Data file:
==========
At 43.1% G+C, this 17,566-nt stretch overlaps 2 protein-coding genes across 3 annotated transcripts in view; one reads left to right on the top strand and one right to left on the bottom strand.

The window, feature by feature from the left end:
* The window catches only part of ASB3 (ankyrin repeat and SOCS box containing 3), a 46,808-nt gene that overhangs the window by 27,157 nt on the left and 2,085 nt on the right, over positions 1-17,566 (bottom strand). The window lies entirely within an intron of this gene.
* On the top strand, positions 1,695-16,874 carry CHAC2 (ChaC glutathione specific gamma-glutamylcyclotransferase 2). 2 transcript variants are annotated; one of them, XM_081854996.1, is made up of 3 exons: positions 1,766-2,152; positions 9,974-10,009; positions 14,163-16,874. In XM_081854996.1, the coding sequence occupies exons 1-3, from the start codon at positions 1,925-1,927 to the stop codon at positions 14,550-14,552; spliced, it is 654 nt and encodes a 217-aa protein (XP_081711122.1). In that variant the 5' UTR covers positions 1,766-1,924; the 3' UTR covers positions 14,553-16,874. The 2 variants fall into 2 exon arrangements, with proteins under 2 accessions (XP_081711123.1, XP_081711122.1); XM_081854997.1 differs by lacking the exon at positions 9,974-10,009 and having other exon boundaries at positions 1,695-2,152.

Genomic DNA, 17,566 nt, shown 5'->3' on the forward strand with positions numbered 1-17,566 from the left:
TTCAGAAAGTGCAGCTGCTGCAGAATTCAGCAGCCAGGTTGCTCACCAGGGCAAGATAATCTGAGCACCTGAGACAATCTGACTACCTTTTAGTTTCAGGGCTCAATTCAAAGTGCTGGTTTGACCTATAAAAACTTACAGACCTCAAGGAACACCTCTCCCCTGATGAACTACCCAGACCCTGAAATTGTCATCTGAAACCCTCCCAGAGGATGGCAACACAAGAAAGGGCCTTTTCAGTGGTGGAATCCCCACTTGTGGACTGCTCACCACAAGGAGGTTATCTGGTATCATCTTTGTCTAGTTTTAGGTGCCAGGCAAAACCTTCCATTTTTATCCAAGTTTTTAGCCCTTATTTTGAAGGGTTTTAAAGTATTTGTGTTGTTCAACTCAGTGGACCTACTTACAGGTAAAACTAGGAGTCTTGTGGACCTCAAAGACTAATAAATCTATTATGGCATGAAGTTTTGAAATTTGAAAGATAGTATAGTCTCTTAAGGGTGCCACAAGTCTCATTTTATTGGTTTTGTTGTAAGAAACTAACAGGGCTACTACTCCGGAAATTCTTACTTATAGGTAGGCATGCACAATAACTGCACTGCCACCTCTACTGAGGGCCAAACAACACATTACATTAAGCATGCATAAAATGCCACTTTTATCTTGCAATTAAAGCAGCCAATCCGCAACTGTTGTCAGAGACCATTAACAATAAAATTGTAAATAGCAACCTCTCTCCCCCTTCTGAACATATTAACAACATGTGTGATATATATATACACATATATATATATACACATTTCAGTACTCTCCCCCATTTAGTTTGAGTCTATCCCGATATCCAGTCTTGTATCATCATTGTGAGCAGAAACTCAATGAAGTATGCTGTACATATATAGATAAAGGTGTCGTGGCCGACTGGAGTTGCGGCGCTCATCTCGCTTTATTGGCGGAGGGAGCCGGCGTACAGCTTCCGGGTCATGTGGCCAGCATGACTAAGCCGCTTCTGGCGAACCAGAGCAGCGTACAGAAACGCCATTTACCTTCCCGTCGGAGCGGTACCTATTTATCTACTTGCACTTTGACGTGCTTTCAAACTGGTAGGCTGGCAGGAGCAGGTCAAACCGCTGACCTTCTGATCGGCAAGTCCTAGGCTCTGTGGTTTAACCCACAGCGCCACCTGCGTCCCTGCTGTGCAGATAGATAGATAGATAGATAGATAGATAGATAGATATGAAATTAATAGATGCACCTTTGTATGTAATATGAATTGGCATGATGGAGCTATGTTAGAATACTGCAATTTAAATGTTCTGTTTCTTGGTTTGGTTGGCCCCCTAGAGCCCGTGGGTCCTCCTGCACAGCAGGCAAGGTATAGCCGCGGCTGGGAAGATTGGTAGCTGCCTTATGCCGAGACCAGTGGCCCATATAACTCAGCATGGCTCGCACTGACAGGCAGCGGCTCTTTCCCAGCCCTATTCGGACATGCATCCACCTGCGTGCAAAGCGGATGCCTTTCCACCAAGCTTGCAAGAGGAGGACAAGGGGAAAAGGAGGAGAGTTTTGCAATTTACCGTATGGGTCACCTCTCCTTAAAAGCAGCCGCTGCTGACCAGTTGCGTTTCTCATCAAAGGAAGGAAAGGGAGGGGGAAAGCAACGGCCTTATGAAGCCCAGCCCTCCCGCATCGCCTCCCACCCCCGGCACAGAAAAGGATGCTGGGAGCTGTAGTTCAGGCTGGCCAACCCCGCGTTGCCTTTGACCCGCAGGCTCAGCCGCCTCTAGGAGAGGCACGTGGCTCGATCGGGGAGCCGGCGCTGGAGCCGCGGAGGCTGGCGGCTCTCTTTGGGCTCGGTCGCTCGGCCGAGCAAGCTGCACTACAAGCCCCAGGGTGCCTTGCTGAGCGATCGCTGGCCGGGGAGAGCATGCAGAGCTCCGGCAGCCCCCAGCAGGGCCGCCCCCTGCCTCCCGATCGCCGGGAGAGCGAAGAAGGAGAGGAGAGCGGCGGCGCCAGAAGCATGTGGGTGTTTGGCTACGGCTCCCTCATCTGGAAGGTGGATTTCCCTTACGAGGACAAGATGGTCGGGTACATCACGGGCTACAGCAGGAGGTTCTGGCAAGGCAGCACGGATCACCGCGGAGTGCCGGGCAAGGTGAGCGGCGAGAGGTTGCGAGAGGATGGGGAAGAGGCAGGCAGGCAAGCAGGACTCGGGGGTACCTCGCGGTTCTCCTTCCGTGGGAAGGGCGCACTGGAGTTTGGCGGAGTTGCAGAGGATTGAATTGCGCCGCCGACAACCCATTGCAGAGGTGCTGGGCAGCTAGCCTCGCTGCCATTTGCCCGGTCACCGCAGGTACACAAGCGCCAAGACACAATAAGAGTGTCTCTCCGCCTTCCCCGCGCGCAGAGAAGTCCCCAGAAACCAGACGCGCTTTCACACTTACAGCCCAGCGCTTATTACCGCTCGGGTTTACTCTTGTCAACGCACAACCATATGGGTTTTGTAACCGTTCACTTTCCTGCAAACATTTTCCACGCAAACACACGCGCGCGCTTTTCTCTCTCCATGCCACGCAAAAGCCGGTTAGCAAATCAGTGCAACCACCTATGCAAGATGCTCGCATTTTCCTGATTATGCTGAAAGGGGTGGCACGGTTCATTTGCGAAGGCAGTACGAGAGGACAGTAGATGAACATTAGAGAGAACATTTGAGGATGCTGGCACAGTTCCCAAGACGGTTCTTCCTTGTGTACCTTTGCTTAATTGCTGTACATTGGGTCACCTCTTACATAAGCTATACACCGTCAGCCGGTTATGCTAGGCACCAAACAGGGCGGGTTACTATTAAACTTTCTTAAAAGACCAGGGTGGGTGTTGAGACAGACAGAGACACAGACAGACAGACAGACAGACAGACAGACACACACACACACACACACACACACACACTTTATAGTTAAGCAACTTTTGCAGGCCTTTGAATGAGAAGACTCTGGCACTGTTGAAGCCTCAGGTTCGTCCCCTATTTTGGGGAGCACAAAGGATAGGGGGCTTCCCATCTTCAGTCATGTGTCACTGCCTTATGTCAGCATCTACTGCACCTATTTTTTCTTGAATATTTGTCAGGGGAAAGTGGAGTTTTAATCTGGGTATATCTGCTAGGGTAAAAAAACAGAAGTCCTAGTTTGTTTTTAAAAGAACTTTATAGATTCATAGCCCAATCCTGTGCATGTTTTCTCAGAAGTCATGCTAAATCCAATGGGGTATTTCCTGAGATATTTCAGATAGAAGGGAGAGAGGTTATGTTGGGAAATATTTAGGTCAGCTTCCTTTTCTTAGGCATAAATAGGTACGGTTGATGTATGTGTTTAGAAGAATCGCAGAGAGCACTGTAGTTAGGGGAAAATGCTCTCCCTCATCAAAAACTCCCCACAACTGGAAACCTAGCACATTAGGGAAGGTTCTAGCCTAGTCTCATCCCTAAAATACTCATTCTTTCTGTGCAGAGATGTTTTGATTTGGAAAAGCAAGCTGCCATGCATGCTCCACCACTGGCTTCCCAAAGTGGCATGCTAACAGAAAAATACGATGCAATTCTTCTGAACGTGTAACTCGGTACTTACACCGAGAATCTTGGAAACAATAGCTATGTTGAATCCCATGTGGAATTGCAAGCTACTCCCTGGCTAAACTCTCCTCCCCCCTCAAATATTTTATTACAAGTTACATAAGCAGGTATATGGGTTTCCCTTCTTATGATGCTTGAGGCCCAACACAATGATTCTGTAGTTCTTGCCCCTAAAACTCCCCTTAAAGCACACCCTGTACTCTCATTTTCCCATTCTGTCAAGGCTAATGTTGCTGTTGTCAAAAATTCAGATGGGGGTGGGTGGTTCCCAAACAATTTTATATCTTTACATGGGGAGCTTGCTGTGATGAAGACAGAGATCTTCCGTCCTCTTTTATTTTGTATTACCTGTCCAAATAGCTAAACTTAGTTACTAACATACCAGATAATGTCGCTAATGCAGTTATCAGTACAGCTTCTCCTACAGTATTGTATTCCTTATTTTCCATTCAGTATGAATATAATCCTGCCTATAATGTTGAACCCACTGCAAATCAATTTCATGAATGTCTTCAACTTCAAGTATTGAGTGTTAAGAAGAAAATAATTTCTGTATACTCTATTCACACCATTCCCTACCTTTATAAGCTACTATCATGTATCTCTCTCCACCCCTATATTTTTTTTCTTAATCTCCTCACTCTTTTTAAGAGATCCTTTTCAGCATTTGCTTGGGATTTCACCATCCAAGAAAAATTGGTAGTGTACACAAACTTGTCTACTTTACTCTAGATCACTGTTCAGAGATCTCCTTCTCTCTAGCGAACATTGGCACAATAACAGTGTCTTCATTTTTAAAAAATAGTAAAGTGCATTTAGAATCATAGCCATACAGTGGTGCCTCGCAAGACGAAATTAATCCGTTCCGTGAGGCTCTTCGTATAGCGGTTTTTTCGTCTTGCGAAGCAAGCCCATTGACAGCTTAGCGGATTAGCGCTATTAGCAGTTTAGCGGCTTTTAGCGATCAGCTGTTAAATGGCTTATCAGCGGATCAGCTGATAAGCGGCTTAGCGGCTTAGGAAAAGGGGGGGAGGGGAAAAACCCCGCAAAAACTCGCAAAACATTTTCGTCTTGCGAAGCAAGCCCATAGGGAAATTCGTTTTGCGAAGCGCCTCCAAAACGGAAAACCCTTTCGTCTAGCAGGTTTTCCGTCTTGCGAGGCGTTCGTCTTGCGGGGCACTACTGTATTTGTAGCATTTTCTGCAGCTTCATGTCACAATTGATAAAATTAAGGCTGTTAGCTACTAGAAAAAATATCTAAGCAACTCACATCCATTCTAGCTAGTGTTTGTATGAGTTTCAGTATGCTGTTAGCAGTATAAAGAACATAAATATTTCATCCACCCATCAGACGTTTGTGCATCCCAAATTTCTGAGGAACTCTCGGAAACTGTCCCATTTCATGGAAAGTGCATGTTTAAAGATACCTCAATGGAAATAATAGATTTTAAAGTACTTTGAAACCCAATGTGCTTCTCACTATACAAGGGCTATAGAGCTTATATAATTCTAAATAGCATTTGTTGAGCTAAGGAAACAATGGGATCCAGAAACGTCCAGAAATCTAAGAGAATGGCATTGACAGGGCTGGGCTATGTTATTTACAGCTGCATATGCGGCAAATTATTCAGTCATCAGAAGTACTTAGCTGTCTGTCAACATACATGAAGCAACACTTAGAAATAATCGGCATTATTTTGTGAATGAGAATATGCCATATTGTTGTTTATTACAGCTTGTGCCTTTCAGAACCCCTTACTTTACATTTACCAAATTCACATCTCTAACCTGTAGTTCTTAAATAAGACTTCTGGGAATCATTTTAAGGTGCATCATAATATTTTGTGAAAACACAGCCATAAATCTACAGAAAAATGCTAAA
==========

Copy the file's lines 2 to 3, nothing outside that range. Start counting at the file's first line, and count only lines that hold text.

The window, feature by feature from the left end:
* The window catches only part of ASB3 (ankyrin repeat and SOCS box containing 3), a 46,808-nt gene that overhangs the window by 27,157 nt on the left and 2,085 nt on the right, over positions 1-17,566 (bottom strand). The window lies entirely within an intron of this gene.